Thursday, April 19, 2007

Latin Via Proverbs 66

I hope these notes will help you tackle this group of proverbs in Latin Via Proverbs. This is another set of proverbs using nil and nihil.

Please note: to read the proverbs in Latin, you need to acquire a copy of the book from! What I am providing here in the blog are notes to help people who are making their way through the book either in a Latin class or on their own.

Group 66

880. Nothing under the sun is eternal. (You can see this motto illustrated in Otto Vaenius's Q. Horatii Flacci Emblemata, published in 1612.)

881. Nothing in life is sure. (This is the Bunbury family motto.)

882. Either Caesar or nothing. (You can also find this in the phrase Aut Caesar aut nullus. The idea is something like "all or nothing.")

883. Nothing from nothing. (You can also find this in the form ex nihilo nihil fit, "nothing comes from nothing.")

884. Creation from nothing. (This is a phrase associated with the theology of divine creation, although there are some Christian theologians who have rejected the premise of creatio ex nihilo.)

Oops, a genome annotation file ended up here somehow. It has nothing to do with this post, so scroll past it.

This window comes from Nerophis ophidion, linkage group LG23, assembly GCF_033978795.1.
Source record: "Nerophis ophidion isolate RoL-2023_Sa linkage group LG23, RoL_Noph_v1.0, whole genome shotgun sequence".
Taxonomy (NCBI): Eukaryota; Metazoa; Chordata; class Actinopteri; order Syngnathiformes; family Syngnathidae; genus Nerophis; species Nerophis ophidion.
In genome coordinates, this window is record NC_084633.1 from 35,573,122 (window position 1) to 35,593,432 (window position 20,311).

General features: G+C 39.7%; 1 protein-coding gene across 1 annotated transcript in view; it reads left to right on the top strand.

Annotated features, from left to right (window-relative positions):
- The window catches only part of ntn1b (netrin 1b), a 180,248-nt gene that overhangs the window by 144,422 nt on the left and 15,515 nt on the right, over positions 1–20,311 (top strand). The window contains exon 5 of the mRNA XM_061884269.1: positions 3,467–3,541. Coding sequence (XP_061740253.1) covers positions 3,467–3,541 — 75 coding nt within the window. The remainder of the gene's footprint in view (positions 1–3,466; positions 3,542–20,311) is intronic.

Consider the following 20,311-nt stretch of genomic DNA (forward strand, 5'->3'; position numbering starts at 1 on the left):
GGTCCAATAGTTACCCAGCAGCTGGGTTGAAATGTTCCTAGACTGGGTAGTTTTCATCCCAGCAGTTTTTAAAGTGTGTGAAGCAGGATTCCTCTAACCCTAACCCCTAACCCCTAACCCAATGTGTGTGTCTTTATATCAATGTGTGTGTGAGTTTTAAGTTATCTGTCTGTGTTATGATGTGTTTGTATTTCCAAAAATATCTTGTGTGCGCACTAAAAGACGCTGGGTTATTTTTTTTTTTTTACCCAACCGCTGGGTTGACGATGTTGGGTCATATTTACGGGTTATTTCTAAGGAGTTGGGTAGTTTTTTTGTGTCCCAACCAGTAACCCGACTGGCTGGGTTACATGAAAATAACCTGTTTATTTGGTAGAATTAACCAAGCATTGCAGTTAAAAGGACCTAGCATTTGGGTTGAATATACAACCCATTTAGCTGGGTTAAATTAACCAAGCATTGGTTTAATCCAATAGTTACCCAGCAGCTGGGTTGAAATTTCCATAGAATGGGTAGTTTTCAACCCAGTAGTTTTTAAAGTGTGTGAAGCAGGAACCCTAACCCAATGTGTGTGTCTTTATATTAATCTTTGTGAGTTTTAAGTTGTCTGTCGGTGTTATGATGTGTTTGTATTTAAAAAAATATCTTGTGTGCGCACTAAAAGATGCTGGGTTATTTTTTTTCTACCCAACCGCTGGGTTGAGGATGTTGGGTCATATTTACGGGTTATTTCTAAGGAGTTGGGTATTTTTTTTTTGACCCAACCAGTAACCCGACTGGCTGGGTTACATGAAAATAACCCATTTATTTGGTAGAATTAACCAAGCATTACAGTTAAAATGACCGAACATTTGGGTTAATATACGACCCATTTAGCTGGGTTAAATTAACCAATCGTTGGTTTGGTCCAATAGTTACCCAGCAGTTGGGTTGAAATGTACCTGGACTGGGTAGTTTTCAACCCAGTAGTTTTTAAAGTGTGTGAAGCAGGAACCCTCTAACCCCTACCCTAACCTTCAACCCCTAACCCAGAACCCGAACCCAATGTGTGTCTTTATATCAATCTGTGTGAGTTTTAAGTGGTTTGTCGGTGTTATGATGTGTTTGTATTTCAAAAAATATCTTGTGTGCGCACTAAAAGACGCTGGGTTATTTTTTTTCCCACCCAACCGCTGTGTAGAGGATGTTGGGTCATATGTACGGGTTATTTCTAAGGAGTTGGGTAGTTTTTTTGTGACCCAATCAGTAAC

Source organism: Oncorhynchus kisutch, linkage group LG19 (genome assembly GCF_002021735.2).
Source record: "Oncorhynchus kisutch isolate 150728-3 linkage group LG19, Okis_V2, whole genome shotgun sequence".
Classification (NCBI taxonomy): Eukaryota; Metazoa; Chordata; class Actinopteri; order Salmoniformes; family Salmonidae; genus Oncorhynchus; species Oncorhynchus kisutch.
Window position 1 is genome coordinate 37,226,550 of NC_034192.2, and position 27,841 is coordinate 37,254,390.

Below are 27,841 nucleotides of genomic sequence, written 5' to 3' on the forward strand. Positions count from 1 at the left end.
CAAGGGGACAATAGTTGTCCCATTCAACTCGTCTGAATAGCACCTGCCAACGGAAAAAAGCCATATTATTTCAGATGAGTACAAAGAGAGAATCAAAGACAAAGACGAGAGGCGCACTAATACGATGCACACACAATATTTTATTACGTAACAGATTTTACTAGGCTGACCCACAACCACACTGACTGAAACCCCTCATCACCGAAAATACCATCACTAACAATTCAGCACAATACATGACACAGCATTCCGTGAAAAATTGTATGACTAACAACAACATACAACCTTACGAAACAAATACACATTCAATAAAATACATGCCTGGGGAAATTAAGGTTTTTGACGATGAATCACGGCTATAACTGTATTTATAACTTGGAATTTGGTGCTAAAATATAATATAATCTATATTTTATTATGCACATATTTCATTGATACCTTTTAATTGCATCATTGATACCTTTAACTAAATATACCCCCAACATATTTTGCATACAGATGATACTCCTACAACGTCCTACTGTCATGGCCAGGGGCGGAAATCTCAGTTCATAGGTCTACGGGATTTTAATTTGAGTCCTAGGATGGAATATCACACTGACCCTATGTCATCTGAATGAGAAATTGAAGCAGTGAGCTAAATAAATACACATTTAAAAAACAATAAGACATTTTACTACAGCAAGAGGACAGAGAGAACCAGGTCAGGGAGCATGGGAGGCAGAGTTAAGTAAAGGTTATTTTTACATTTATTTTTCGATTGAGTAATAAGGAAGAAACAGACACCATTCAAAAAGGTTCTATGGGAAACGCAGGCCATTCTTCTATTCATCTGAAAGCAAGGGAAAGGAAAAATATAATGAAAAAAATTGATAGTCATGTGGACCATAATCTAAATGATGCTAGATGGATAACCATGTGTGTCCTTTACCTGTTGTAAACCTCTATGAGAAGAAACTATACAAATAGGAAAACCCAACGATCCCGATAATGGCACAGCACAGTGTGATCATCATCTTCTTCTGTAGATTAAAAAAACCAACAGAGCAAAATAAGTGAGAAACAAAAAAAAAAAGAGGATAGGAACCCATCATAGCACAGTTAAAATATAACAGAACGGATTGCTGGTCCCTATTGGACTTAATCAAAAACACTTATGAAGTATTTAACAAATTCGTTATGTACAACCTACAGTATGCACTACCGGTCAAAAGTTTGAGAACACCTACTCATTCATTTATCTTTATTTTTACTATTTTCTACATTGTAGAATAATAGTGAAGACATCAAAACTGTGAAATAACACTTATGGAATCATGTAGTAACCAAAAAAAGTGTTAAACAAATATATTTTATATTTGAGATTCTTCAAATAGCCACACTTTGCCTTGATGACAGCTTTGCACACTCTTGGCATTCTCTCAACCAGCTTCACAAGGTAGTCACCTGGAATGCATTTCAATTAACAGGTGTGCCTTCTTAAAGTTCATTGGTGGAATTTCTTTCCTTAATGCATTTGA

885. For God, nothing is impossible. (The full form of this saying, taken from Tertullian, is Deo nihil impossibile, nisi quae non vult, "For God nothing is impossible, unless that which he does not want.")

886. For the brave and the faithful, nothing is difficult. (This is a popular family motto, as seen here in the Dean family crest.)

887. Nothing is enough to satisfy desire. (The full form of the phrase as found in Seneca is Cupiditati nihil satis est, naturae satis est etiam parum, "Nothing is enough for desire, even a little thing is enough for nature.)

888. A voice, and nothing more besides. (The saying is from Plutarch's Laconic Apophthegms, an exclamation uttered where someone plucks a nightingale and is surprised by the tiny size of its actual body.)

889. About the dead, nothing except good. (The idea being to speak well of the dead, although the Latin saying does not need the verb.)

890. About the living, nothing except the truth. (You can find this saying used by Samuel Johnson in his Lives of the Poets.)

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